Gifts that Won’t Cost the Earth

Image via Pexels Creative Commons Zero (CC0) https://www.pexels.com/

If, like me, you’ve been too busy with life to focus on seasonal pursuits (or blog posts–sorry about that), here are some earth-friendly (and local!) gift ideas that you can still find before the holidays.

The Maple Leaves of Kichi Makwa, a children’s book by local Algonquin elder, poet and storyteller Albert Dumont, addresses themes of nature, respect and support, and is written in Algonquin, English and French. Find it at Singing Pebble Booksonline, or from the author.

Escape from the Museum! is a mystery-adventure set in the impressive Canadian Museum of Nature, offered in collaboration with Escape Manor, that would make a fun gift for kids or adults alike. Groups can choose from two themes: “Back to the Fossils,” involving time travel to help some lost dinosaurs, and “Framed,” investigating a heist of specimens from the Mammals Gallery.  It’s an opportunity to explore the museum’s collections and spaces while solving challenges before the time runs out. (Escape Manor offers escape adventures at several other locations including Diefenbunker, downtown and at their Hintonburg location.)

These days it’s possible to find plenty of eco-friendly, locally crafted items around town that would make thoughtful gifts. One place to check out is Maker House. They have wall hooks made from fallen branches by Not Mother, a window planter made from reclaimed wood marked “less stuff more life” by Grains of Truth, and a framed vintage Ottawa map print, hand embroidered with a red heart, by Sadie & June, as well as much more. Plus, if you buy from Maker House during December, they’ll donate 2% of the sales to Parkdale Food Centre through the #craftchange program.

For more green gift ideas, see our past posts on Thingless GivingA Gift of ReadingGifts that Give Twice and Greening the Season.

Seasons greetings!

Written by Denise Deby.

Advertisements

Give Away Weekend June 2017

Arrow by MoneyForCoffee on pixabay CC0 Public Domain https://pixabay.com/en/arrow-sign-direction-free-image-964733/

Here’s an opportunity to get rid of things you no longer use but are still in good condition.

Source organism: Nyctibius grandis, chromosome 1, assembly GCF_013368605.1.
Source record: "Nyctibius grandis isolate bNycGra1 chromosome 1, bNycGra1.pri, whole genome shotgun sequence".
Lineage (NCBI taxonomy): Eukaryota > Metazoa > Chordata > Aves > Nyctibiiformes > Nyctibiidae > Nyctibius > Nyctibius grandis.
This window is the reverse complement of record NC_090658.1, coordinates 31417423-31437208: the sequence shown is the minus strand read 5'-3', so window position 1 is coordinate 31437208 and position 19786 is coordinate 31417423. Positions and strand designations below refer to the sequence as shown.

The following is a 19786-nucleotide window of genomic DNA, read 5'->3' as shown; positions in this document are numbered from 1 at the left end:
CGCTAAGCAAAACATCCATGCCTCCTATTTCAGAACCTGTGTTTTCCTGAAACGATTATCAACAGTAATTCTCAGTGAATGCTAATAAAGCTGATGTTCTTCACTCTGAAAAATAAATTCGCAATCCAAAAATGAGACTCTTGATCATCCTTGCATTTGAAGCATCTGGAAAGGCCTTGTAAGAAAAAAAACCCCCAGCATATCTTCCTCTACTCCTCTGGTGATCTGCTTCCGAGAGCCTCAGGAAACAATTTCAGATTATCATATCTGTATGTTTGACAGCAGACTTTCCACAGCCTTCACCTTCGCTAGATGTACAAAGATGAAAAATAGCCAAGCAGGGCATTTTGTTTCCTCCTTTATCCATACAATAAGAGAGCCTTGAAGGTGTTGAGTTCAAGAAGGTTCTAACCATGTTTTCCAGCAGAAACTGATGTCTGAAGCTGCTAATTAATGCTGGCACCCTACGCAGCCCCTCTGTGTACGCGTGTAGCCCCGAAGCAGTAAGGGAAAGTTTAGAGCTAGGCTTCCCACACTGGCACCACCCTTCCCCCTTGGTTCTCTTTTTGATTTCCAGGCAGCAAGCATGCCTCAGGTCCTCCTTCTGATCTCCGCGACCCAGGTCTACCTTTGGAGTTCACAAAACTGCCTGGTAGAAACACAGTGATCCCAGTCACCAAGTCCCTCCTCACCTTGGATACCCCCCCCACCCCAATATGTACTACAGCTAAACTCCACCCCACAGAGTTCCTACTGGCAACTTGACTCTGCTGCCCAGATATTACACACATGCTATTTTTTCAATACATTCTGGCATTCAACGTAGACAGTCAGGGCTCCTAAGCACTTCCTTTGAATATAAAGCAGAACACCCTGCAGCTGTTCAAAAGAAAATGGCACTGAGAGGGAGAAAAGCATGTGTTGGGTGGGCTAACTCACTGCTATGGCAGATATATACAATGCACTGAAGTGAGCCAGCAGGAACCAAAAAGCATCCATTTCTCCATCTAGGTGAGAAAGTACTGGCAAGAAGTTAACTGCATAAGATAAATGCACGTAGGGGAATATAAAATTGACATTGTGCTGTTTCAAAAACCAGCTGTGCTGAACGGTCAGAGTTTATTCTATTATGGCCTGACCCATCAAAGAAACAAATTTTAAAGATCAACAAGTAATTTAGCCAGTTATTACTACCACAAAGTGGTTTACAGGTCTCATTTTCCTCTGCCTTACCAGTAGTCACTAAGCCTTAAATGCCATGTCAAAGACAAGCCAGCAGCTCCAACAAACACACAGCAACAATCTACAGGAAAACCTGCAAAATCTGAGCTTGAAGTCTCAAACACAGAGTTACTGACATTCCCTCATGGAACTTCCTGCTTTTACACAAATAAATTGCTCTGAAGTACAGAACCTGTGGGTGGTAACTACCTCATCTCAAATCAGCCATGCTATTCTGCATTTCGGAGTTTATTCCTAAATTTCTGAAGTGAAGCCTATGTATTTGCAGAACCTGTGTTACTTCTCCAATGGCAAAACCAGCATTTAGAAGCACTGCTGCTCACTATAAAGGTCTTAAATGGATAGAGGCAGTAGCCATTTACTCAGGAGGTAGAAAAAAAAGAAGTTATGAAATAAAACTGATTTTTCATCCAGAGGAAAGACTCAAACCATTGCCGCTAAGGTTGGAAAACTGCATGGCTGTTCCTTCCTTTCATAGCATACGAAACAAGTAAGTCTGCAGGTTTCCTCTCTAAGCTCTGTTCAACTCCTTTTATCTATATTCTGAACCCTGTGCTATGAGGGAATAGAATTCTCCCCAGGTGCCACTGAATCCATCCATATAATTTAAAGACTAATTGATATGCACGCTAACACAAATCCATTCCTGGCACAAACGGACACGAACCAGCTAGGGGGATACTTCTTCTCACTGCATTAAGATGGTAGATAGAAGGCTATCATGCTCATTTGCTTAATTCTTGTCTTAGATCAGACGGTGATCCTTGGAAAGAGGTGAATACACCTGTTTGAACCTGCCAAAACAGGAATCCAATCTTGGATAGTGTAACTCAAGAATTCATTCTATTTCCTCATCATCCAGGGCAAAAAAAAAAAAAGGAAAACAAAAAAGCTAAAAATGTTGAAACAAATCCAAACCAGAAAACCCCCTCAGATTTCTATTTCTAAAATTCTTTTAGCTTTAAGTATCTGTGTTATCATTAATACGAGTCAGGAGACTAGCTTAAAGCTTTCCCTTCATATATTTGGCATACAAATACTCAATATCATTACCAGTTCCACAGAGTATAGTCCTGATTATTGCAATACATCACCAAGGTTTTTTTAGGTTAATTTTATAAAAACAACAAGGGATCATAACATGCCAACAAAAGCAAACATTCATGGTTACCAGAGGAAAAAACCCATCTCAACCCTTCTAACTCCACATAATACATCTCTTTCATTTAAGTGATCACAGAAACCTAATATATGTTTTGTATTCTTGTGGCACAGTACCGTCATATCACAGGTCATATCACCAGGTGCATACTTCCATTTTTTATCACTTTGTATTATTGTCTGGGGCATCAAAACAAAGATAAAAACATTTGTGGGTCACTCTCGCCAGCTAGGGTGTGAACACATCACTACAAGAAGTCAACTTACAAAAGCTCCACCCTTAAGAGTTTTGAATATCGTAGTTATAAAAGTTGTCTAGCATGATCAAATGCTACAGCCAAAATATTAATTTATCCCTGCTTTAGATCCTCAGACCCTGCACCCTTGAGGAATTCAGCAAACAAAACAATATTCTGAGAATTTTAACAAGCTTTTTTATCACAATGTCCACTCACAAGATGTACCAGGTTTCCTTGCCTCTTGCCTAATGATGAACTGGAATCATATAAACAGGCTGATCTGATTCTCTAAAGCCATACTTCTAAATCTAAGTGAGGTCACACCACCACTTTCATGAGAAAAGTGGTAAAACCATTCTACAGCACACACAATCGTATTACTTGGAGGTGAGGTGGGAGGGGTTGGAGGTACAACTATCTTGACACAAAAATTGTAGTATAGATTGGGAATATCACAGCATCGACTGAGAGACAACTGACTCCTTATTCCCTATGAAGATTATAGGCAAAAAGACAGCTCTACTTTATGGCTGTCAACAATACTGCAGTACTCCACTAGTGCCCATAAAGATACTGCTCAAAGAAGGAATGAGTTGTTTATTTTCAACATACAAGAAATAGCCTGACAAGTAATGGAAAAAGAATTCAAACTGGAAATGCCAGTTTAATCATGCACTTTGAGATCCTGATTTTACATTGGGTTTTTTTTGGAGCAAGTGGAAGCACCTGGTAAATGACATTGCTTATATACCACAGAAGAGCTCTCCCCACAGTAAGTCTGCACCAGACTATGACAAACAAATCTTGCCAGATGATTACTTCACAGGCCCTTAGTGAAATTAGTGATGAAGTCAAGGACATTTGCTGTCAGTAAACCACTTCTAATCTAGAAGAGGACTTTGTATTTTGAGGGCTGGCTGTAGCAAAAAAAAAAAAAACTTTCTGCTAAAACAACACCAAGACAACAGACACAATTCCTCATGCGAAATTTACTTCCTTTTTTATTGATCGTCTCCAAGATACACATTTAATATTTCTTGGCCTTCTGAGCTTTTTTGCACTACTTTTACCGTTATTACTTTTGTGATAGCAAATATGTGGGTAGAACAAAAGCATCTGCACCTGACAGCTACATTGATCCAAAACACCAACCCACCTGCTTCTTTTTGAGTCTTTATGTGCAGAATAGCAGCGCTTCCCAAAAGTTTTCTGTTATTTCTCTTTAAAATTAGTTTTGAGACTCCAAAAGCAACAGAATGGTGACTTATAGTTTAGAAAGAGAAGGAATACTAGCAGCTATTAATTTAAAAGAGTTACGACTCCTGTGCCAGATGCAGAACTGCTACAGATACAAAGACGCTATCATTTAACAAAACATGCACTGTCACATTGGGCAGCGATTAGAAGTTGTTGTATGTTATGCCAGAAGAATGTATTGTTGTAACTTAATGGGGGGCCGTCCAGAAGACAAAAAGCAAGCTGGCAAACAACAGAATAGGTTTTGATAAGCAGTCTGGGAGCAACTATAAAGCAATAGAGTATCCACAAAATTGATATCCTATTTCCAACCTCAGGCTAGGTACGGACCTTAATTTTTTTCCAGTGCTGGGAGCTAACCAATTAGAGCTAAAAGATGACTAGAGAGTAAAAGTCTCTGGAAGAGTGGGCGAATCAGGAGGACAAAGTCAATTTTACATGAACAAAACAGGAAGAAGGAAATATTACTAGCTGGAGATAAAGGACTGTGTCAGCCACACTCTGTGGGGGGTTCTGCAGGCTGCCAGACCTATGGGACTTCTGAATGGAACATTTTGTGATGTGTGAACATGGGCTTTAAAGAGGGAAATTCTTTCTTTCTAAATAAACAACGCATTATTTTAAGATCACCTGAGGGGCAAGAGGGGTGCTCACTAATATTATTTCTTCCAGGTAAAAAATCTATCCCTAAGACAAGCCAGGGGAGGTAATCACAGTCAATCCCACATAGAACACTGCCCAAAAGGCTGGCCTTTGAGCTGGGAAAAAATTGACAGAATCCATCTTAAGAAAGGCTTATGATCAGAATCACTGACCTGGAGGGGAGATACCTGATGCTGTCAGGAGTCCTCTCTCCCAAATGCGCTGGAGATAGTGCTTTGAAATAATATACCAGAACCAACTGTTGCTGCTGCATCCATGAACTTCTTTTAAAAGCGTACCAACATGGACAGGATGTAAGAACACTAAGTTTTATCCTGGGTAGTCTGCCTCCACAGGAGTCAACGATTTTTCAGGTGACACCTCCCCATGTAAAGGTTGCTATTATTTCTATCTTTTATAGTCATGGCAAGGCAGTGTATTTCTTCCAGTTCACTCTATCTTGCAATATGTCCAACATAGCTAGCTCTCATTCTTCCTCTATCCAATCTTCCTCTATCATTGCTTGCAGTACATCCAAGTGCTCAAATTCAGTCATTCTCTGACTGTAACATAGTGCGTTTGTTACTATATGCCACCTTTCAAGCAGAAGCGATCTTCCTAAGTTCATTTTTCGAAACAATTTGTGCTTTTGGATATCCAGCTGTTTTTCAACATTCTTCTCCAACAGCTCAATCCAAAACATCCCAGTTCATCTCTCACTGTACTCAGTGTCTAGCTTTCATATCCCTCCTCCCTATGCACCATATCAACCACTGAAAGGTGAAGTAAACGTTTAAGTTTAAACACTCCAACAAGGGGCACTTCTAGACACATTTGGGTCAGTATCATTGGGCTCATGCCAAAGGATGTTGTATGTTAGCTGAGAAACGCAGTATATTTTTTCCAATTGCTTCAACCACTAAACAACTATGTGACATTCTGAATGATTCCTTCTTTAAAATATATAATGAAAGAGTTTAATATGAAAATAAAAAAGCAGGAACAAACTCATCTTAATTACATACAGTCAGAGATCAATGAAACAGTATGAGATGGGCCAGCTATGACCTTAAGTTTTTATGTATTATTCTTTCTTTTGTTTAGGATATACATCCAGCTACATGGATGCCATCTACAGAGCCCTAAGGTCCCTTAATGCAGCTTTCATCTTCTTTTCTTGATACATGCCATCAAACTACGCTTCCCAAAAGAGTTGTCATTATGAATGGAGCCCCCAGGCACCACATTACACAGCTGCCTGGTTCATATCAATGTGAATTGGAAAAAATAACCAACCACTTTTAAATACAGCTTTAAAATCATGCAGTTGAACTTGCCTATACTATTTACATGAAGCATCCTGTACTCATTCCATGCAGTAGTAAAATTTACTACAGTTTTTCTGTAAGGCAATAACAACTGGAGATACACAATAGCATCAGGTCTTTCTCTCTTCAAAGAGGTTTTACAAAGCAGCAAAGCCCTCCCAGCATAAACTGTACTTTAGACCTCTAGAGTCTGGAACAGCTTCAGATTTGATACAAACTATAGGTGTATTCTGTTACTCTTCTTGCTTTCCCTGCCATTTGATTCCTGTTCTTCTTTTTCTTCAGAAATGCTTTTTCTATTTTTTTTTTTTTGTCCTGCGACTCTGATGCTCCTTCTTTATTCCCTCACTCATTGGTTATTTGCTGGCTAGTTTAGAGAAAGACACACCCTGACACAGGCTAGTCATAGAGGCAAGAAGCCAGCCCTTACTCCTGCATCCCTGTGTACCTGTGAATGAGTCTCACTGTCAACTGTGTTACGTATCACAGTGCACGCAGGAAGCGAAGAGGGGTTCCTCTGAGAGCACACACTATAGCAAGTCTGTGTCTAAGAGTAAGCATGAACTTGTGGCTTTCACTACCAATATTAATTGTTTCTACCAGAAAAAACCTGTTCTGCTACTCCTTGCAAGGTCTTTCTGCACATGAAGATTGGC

Give Away Weekend happens Saturday, June 10 and Sunday, June 11, 2017 in Ottawa.

You can put used household items, furniture, books, toys and other good stuff out at the curb, marked with a sign that says “FREE,” and people can come by and take what they need.

Be sure to take back any unclaimed items and recycle or dispose of them appropriately.

Find out more on the City of Ottawa’s website.

Flooding in Ottawa-Gatineau

Thoughts go out to everyone affected by the flooding.

The City of Ottawa and the City of Gatineau have posted information about the flooding, how to stay safe in flood conditions (around the water, near electricity and with drinking water), and where to obtain assistance.

Other information available:

How to volunteer to help with flooding recovery over the next few weeks: https://ottawa.ca/en/register-volunteer-flooding-efforts

Where to donate to support recovery efforts through the Salvation Army or Canadian Red Cross: http://ottawa.ca/en/residents/older-adults/safety/emergency-preparedness/emergency-notifications-flooding-information#-donations

Where to get help for coping with stress, worry and other mental health needs (links for the Distress Centre, Tel-Aide Outaouais, Walk-In Counselling Clinics and other supports): http://ottawa.ca/en/residents/older-adults/safety/emergency-preparedness/emergency-notifications-flooding-information#responding-stressful-events

The Ottawa Riverkeeper also has information and links on what to do and where to get help.

Stay safe, everyone.

Posted by Denise Deby.

 

 

Putting Yards to Good Use: Capital Greens

Image courtesy Capital Greens Urban Farm https://www.facebook.com/pg/CapitalGreensUrbanFarm/photos/

If you’d like to enjoy fresh, homegrown vegetables, make better use of your yard or garden and contribute to a local, sustainable food system in Ottawa at the same time, here’s an opportunity.